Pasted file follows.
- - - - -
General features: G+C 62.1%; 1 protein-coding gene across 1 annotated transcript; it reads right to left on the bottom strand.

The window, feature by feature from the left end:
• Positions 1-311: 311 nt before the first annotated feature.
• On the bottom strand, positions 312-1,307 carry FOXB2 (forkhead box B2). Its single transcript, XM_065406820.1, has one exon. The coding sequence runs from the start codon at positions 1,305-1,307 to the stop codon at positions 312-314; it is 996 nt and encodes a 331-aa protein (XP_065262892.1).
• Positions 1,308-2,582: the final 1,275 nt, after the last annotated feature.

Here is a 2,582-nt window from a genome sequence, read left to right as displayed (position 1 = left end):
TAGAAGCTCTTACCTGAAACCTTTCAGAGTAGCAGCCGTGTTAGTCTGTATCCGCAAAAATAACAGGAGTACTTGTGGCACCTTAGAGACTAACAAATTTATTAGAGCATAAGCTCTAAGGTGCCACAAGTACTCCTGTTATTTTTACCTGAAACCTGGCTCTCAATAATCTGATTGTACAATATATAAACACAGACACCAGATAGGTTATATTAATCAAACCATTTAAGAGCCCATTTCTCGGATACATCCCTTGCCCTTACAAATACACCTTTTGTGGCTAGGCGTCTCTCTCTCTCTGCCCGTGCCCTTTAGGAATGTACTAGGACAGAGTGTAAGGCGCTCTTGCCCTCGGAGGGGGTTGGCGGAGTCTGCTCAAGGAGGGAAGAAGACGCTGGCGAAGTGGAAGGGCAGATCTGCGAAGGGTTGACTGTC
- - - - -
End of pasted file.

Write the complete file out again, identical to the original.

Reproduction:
General features: G+C 62.1%; 1 protein-coding gene across 1 annotated transcript; it reads right to left on the bottom strand.

The window, feature by feature from the left end:
• Positions 1-311: 311 nt before the first annotated feature.
• On the bottom strand, positions 312-1,307 carry FOXB2 (forkhead box B2). Its single transcript, XM_065406820.1, has one exon. The coding sequence runs from the start codon at positions 1,305-1,307 to the stop codon at positions 312-314; it is 996 nt and encodes a 331-aa protein (XP_065262892.1).
• Positions 1,308-2,582: the final 1,275 nt, after the last annotated feature.

Here is a 2,582-nt window from a genome sequence, read left to right as displayed (position 1 = left end):
TAGAAGCTCTTACCTGAAACCTTTCAGAGTAGCAGCCGTGTTAGTCTGTATCCGCAAAAATAACAGGAGTACTTGTGGCACCTTAGAGACTAACAAATTTATTAGAGCATAAGCTCTAAGGTGCCACAAGTACTCCTGTTATTTTTACCTGAAACCTGGCTCTCAATAATCTGATTGTACAATATATAAACACAGACACCAGATAGGTTATATTAATCAAACCATTTAAGAGCCCATTTCTCGGATACATCCCTTGCCCTTACAAATACACCTTTTGTGGCTAGGCGTCTCTCTCTCTCTGCCCGTGCCCTTTAGGAATGTACTAGGACAGAGTGTAAGGCGCTCTTGCCCTCGGAGGGGGTTGGCGGAGTCTGCTCAAGGAGGGAAGAAGACGCTGGCGAAGTGGAAGGGCAGATCTGCGAAGGGTTGACTGTC